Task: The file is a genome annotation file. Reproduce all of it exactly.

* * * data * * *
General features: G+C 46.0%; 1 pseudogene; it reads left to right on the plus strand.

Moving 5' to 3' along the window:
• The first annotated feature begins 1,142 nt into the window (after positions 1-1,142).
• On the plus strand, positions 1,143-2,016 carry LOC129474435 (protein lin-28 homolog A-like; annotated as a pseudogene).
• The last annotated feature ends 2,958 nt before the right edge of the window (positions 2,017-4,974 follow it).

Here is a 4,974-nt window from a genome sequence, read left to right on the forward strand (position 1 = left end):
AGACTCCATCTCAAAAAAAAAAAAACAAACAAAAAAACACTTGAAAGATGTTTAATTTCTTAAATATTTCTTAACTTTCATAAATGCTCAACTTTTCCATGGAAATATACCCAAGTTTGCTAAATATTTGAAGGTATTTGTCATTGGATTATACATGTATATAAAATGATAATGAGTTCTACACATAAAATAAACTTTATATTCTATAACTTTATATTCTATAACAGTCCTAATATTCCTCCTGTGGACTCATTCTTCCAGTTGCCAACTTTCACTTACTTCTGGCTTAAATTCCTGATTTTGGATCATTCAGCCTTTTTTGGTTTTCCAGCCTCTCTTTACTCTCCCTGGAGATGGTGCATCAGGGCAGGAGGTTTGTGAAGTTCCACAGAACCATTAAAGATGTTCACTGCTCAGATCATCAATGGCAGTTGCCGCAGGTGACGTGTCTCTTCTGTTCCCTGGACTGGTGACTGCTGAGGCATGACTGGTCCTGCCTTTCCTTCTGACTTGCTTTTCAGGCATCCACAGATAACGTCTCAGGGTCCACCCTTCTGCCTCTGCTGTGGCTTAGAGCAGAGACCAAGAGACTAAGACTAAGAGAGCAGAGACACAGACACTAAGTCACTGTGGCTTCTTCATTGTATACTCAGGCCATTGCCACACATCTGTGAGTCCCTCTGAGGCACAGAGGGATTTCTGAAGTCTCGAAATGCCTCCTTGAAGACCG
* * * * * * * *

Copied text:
General features: G+C 46.0%; 1 pseudogene; it reads left to right on the plus strand.

Moving 5' to 3' along the window:
• The first annotated feature begins 1,142 nt into the window (after positions 1-1,142).
• On the plus strand, positions 1,143-2,016 carry LOC129474435 (protein lin-28 homolog A-like; annotated as a pseudogene).
• The last annotated feature ends 2,958 nt before the right edge of the window (positions 2,017-4,974 follow it).

Here is a 4,974-nt window from a genome sequence, read left to right on the forward strand (position 1 = left end):
AGACTCCATCTCAAAAAAAAAAAAACAAACAAAAAAACACTTGAAAGATGTTTAATTTCTTAAATATTTCTTAACTTTCATAAATGCTCAACTTTTCCATGGAAATATACCCAAGTTTGCTAAATATTTGAAGGTATTTGTCATTGGATTATACATGTATATAAAATGATAATGAGTTCTACACATAAAATAAACTTTATATTCTATAACTTTATATTCTATAACAGTCCTAATATTCCTCCTGTGGACTCATTCTTCCAGTTGCCAACTTTCACTTACTTCTGGCTTAAATTCCTGATTTTGGATCATTCAGCCTTTTTTGGTTTTCCAGCCTCTCTTTACTCTCCCTGGAGATGGTGCATCAGGGCAGGAGGTTTGTGAAGTTCCACAGAACCATTAAAGATGTTCACTGCTCAGATCATCAATGGCAGTTGCCGCAGGTGACGTGTCTCTTCTGTTCCCTGGACTGGTGACTGCTGAGGCATGACTGGTCCTGCCTTTCCTTCTGACTTGCTTTTCAGGCATCCACAGATAACGTCTCAGGGTCCACCCTTCTGCCTCTGCTGTGGCTTAGAGCAGAGACCAAGAGACTAAGACTAAGAGAGCAGAGACACAGACACTAAGTCACTGTGGCTTCTTCATTGTATACTCAGGCCATTGCCACACATCTGTGAGTCCCTCTGAGGCACAGAGGGATTTCTGAAGTCTCGAAATGCCTCCTTGAAGACCG